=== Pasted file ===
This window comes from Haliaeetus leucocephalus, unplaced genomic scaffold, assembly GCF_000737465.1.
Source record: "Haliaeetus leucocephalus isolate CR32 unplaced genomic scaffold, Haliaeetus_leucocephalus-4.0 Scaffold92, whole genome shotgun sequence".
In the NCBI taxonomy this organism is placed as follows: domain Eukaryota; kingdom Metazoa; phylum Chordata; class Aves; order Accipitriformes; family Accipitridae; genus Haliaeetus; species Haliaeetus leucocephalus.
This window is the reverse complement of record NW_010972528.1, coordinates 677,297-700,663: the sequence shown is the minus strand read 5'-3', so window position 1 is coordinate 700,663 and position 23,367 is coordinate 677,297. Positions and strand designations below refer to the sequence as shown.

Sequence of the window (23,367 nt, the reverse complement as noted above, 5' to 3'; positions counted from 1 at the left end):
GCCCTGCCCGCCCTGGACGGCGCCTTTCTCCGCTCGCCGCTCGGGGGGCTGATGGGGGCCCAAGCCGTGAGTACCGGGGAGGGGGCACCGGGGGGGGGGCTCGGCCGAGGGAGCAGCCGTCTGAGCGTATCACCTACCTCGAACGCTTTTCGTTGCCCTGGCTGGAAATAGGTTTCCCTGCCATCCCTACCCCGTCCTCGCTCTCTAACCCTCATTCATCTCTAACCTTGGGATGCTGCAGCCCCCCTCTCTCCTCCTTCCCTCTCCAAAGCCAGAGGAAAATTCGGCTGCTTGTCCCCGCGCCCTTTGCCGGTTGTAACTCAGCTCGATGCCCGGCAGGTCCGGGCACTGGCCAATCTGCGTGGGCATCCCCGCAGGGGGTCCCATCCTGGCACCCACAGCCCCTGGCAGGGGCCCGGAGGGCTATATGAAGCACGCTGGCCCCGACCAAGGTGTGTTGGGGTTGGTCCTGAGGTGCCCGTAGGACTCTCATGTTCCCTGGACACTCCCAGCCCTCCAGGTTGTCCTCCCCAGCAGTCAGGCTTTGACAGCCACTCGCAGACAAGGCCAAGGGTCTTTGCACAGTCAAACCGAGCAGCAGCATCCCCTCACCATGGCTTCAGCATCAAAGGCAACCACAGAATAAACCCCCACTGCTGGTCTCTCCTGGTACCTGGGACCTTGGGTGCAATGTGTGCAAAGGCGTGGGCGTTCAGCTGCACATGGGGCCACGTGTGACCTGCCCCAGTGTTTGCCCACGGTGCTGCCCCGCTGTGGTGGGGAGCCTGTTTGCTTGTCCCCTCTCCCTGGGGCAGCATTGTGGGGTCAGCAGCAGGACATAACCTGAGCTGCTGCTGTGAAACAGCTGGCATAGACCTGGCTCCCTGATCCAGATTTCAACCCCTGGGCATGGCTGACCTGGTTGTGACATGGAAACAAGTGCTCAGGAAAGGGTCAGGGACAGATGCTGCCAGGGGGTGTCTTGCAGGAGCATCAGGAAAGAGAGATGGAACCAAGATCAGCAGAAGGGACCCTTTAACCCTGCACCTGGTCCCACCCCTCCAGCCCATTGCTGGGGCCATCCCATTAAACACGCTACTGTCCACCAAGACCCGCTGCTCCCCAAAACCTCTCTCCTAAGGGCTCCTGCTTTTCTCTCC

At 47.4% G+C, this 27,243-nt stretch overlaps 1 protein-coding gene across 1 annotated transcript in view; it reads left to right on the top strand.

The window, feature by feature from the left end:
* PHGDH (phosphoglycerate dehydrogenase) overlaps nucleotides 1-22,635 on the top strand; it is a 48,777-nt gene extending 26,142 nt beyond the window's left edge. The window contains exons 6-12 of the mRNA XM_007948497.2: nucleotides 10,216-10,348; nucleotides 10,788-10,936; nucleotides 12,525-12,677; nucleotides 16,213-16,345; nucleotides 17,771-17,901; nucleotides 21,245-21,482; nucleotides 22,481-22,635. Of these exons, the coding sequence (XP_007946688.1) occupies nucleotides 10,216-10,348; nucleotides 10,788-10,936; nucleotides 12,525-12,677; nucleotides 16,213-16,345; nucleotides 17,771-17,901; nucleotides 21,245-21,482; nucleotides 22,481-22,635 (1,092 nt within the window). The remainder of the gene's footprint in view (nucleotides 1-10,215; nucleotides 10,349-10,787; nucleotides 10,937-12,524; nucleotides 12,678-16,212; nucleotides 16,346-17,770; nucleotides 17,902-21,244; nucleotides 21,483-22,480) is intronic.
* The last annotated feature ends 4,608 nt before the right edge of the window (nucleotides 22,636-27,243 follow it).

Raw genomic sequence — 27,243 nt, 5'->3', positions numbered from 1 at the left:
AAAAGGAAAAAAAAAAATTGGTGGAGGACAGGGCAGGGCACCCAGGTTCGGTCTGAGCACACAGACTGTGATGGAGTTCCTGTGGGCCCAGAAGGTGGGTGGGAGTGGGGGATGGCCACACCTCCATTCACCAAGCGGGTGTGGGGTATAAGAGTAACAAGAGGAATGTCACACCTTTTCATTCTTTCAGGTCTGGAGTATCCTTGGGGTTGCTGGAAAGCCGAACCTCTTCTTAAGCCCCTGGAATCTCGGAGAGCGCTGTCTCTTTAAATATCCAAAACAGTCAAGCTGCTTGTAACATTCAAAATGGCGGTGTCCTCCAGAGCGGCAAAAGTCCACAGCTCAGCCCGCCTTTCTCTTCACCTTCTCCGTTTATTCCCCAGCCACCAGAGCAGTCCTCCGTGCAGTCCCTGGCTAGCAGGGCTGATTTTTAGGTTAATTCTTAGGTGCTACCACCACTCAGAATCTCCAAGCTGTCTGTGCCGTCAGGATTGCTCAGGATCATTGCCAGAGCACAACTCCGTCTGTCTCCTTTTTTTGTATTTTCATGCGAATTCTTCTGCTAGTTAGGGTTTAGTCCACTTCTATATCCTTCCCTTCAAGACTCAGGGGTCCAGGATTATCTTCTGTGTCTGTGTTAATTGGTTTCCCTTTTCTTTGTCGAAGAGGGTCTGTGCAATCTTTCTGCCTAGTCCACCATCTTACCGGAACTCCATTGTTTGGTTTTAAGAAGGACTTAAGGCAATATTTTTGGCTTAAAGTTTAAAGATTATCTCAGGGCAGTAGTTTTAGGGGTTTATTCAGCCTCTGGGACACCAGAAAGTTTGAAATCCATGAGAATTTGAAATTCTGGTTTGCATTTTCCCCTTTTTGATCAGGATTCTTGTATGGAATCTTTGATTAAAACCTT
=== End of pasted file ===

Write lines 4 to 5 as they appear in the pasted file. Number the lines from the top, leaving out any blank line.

This window is the reverse complement of record NW_010972528.1, coordinates 677,297-700,663: the sequence shown is the minus strand read 5'-3', so window position 1 is coordinate 700,663 and position 23,367 is coordinate 677,297. Positions and strand designations below refer to the sequence as shown.

Sequence of the window (23,367 nt, the reverse complement as noted above, 5' to 3'; positions counted from 1 at the left end):